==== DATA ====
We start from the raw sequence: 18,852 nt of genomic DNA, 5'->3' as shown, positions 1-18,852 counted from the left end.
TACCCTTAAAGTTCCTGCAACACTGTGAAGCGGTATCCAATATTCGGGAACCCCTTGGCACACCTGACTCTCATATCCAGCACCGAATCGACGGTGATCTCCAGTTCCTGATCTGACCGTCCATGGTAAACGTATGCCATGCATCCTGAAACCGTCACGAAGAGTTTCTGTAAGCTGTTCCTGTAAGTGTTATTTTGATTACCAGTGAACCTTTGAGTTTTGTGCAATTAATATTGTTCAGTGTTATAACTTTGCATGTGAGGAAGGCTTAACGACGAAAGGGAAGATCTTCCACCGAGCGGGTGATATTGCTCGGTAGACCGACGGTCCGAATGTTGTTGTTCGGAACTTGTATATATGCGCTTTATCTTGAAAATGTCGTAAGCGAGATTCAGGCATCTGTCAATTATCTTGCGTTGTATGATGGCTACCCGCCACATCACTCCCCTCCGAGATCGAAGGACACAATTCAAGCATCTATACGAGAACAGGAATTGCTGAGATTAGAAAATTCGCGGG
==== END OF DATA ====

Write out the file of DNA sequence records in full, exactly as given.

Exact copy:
We start from the raw sequence: 18,852 nt of genomic DNA, 5'->3' as shown, positions 1-18,852 counted from the left end.
TACCCTTAAAGTTCCTGCAACACTGTGAAGCGGTATCCAATATTCGGGAACCCCTTGGCACACCTGACTCTCATATCCAGCACCGAATCGACGGTGATCTCCAGTTCCTGATCTGACCGTCCATGGTAAACGTATGCCATGCATCCTGAAACCGTCACGAAGAGTTTCTGTAAGCTGTTCCTGTAAGTGTTATTTTGATTACCAGTGAACCTTTGAGTTTTGTGCAATTAATATTGTTCAGTGTTATAACTTTGCATGTGAGGAAGGCTTAACGACGAAAGGGAAGATCTTCCACCGAGCGGGTGATATTGCTCGGTAGACCGACGGTCCGAATGTTGTTGTTCGGAACTTGTATATATGCGCTTTATCTTGAAAATGTCGTAAGCGAGATTCAGGCATCTGTCAATTATCTTGCGTTGTATGATGGCTACCCGCCACATCACTCCCCTCCGAGATCGAAGGACACAATTCAAGCATCTATACGAGAACAGGAATTGCTGAGATTAGAAAATTCGCGGG